|Member of the National Assembly of Quebec for Verchères|
|Preceded by||Guy Lechasseur|
|Succeeded by||Marcel Ostiguy|
|Member of the National Assembly of Quebec for Chambly|
|Preceded by||Jean Cournoyer|
|Succeeded by||Denis Lazure|
|Born||August 3, 1934|
|Political party||Quebec Liberal Party|
Guy Saint-Pierre,(born August 3, 1934), is a Canadian retired politician and businessman. He served on the board of directors of Alcan Inc., BCE, Bell, General Motors of Canada, Royal Bank of Canada and SNC-Lavalin Inc. between 1990 and 2007.
Born in Windsor, Quebec, he was the son of Armand Saint-Pierre and Alice Perra. Saint-Pierre graduated from Université Laval with a B.A.Sc. degree in Civil Engineering in 1957. He obtained an M.Sc. degree from the University of London in 1959 and holds a D.I.C. from the Imperial College London. In 1959, Saint-Pierre joined the army as an officer in the Corps of Royal Canadian Engineers at Camp Gagetown, New Brunswick.
He was elected to the National Assembly of Quebec in the 1970 election in Verchères as a Liberal and re-elected in Chambly in the 1973 election. He served for two years as Minister of Education and from 1972 to 1976 as Minister of Industry and Trade.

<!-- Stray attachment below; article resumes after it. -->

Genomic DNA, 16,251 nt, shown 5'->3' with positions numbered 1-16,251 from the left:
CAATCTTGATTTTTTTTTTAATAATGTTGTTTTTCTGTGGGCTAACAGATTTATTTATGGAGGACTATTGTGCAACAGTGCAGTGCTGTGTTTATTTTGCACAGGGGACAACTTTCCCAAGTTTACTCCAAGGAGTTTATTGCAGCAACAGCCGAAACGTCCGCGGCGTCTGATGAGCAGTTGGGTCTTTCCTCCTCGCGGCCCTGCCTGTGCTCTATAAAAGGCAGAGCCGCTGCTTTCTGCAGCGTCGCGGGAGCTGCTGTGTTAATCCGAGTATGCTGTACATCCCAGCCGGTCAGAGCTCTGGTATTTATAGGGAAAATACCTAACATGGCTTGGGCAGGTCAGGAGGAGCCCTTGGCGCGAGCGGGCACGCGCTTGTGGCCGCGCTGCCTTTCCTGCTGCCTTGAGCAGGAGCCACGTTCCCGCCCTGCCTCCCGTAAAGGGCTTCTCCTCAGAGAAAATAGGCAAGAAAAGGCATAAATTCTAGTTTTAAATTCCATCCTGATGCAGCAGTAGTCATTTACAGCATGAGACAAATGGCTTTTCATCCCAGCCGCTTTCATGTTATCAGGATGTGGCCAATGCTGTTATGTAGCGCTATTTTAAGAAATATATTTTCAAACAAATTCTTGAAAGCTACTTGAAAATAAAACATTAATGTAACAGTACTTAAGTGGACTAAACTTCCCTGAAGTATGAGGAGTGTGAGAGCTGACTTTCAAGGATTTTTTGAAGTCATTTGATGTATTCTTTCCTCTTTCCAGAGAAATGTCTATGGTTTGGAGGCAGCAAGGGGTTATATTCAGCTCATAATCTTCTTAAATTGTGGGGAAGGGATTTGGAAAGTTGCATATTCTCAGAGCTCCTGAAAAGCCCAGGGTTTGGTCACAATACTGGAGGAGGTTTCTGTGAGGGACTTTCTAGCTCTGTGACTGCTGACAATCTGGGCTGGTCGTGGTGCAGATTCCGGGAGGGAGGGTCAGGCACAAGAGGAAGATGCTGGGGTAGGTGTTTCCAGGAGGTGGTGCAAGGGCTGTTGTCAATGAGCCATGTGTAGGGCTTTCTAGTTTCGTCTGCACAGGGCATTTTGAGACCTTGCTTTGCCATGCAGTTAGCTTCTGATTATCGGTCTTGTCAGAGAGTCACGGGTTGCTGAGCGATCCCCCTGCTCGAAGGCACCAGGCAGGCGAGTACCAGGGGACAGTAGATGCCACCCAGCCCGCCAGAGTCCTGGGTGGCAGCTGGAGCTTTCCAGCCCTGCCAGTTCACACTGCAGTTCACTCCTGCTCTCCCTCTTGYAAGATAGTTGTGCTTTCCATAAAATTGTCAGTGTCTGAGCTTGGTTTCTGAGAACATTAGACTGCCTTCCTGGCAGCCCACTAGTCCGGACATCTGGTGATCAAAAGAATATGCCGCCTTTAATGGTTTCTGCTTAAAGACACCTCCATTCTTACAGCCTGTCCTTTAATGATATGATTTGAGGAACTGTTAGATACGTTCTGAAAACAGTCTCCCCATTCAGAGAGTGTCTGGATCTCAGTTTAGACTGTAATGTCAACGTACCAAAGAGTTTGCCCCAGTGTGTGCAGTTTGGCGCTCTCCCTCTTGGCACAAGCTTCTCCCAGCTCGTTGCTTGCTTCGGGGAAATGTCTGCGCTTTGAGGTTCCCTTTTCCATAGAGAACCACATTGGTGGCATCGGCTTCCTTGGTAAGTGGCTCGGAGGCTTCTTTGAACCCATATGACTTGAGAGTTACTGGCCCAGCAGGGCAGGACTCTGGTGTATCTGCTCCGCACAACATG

Saint-Pierre lost his bid for re-election in the 1976 election against Parti Québécois candidate Denis Lazure.
In 1978, he was appointed president and general manager of Ogilvie Mills Ltd, becoming president and chief executive officer in 1980.
From January 1989, Saint-Pierre was president and chief executive officer of the SNC-Lavalin Group Inc. In 1996 he became chairman of the board, and retired in 2002.
In 1992 he was made an Officer of the Order of Canada and in 2002 he was promoted to Companion. In 2009, he was made a Grand Officer of the National Order of Quebec.
Saint-Pierre holds honorary degrees from Concordia University, Université Laval, École des Hautes Études Commerciales of the Université de Montréal, Université de Sherbrooke, the University of Ottawa and le Collège militaire royal de Saint-Jean.
Saint-Pierre and his wife, Francine Garneau, live in Montreal. They have three children.
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